INTERMIX: The mixing of specific colors by adding different components or colorants to produce a usable mixture at the paint store or shop level.

ISOCYANATE/POLYISOCYANATE (HDI, TDI, IPDI, ETC.): Material containing a functional group of nitrogen, carbon and oxygen,(referred to as NCO functionality) used in urethane catalyst and hardener to cross link a material ( called a poyol) into a solid urethane or epoxy film. The isocyanate is almost always more expensive than the polyol. Therefore, the higher the ratio of polyol (resin) to catalyst (isocyanate) the cheaper will be the cost to produce; but, usually with lower performance.

L
LACQUER: A paint which dries by solvent evaporation which can be redissolved in its own solvent.

LAP: Area where a coat of paint or other coating extends over an adjacent fresh coat. The painter’s objective is to make this juncture without visible lap marks.

LATEX: A milky-white, fine dispersion of a solid resin in an aqueous medium. Also used to describe water-thinned paints, the principal vehicle of which is latex.

LATEX PAINT: Water-based paint made with a synthetic binder (latex), such as acrylic, vinyl acrylic, or styrene acrylic latex.

LET DOWN: The process of reducing the intensity of a colorant or mass tone through the addition of white or silver, allowing you to see cast and strength.

LEVELING (or FLOW and LEVELING): The ability of a coating to form a smooth film without brush marks.

LIFTING: The soaking of a solvent into a soluble undercoat causing swelling, then causing the topcoat to wrinkle from underneath.

LIGHT REFLECTANCE VALUE (LRV): The amount of light reflected from a painted surface.

LINSEED OIL: Drying oil obtained from flaxseed. It is darker and slower drying than most other drying oils. Once widely used in coatings, it now has limited use in oil-based house paint and oil wood finishes.

LOW-BAKE: Baking of a paint film at temperatures under 180 F.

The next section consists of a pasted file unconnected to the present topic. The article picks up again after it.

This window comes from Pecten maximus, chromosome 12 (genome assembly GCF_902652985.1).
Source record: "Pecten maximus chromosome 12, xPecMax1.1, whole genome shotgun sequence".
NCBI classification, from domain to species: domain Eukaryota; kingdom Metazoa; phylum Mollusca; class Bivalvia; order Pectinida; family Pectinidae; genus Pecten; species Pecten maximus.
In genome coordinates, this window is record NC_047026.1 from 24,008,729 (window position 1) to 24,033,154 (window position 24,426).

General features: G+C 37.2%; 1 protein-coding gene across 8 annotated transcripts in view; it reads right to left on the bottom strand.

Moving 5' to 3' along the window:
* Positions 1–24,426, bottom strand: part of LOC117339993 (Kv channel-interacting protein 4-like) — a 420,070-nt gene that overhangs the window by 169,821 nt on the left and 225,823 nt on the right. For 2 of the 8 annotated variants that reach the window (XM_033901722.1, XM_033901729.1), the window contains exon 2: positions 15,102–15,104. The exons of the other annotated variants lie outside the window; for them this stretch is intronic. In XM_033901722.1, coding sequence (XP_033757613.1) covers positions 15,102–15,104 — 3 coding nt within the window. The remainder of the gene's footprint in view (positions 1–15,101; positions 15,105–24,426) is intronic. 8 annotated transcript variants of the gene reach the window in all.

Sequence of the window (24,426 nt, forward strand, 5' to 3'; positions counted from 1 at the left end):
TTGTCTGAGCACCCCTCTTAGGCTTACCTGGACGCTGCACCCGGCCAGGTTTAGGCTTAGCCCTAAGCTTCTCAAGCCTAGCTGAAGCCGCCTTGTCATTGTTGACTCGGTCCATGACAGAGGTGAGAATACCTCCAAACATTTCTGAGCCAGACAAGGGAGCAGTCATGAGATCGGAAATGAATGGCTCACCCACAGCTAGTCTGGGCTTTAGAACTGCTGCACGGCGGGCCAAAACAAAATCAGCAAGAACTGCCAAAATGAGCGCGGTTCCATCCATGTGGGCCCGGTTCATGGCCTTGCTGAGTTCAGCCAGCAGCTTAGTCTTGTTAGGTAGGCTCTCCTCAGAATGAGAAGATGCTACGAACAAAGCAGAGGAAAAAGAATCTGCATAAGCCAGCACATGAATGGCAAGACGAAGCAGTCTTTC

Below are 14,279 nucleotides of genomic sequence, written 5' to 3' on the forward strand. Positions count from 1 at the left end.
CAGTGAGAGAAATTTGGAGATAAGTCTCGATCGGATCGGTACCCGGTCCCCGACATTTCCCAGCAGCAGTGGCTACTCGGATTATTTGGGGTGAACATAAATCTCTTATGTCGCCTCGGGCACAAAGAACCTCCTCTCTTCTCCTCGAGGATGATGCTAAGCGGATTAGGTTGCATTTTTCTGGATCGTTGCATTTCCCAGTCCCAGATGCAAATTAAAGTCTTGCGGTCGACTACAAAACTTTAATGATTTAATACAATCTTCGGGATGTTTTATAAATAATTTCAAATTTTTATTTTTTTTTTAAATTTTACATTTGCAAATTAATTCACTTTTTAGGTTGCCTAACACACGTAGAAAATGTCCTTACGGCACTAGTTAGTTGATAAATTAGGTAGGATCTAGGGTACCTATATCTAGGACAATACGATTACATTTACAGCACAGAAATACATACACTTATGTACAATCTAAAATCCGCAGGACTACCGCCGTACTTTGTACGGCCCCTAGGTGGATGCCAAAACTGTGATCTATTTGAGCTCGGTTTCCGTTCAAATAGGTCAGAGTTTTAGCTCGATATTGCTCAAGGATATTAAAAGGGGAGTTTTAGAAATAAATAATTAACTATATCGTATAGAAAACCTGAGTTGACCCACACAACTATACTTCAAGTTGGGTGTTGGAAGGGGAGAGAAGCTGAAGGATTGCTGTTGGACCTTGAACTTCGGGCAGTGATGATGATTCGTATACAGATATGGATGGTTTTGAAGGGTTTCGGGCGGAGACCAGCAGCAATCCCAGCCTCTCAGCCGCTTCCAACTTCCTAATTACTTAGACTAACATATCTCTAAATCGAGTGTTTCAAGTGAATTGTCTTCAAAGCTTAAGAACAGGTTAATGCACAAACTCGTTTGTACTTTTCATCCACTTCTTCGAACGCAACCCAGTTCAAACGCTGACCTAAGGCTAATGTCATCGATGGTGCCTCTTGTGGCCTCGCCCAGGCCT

LOW PRESSURE COAT: The process of applying the final coat of paint at a lower air pressure. Used to uniform a finish or blending.

M
MASKING: Process of applying pressure sensitive tape and paper to a vehicle to prevent paint from being applied where it is not wanted.

MARBLING: A decorative painting technique that imitates the color and figure of marble

.MASONRY: Mineral-based building material such as cement, mortar, stone, brick, and stucco.

MASSTONE: The color of an undiluted colorant.

M.E.K. (METHYL ETHYL KETONE): A fast evaporating solvent used in many paints.

METALLIC COLOR: Colors containing various sizes of aluminum flakes. These flakes have reflective properties which can be used in different combinations and/or amounts to modify the optical characteristics of the color.

METAMERISM: A phenomenon exhibited by two colors that match under one or more light sources, but do not match under all light sources or viewing conditions.

MICA COLOR: Colors containing various sizes and/or colors of mica. Mica flakes have several optical characteristics which allow light to be reflected, pass through or be absorbed. When added to color alone or with metallic flake, they cause the color to look different depending on the angle of view.